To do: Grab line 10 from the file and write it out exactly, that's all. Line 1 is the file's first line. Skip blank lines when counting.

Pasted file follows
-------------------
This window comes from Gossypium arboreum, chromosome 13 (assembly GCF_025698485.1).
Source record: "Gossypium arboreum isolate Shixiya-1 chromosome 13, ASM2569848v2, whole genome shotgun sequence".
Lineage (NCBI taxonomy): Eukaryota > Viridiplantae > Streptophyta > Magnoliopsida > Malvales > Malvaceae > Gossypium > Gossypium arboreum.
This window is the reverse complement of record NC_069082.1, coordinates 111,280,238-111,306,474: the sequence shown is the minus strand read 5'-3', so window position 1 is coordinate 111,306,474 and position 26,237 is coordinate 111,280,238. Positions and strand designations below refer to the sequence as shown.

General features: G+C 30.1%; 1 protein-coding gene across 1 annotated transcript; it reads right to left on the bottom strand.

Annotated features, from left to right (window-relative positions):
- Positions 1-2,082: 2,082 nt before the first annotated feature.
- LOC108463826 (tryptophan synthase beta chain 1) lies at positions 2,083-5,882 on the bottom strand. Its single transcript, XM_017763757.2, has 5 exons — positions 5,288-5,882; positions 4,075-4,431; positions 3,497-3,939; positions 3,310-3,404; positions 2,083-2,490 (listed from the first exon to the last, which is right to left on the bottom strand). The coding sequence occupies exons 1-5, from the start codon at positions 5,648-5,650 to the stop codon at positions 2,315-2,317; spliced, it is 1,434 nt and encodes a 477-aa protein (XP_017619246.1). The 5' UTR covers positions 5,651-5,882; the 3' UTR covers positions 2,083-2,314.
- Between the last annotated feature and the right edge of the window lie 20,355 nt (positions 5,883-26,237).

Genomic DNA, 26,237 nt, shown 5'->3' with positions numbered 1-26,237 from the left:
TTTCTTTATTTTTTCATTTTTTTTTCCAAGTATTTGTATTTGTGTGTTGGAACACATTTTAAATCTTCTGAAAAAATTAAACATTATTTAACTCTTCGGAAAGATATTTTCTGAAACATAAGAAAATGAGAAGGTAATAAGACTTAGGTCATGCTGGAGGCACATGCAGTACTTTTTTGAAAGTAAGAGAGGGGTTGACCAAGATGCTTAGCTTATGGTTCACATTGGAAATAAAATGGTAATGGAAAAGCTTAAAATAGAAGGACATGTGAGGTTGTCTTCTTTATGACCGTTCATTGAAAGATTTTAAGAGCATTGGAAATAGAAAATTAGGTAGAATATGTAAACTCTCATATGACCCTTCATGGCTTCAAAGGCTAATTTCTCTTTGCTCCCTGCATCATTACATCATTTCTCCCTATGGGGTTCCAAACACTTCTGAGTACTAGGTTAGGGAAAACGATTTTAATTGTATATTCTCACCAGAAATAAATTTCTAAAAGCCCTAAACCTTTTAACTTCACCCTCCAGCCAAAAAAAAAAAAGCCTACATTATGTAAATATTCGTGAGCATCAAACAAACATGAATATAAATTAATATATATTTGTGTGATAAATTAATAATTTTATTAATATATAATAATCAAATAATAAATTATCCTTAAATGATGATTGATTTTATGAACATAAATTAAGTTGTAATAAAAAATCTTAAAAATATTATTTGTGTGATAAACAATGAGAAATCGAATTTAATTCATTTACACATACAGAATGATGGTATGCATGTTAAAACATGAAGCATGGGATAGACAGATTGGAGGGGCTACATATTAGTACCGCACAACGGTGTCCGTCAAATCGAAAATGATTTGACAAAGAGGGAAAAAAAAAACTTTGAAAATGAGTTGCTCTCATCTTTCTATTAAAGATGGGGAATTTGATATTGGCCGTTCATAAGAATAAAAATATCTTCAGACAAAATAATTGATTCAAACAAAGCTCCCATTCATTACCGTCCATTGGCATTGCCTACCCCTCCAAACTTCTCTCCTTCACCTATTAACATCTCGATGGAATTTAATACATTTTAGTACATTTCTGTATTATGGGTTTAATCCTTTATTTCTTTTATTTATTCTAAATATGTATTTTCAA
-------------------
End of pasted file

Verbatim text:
Genomic DNA, 26,237 nt, shown 5'->3' with positions numbered 1-26,237 from the left: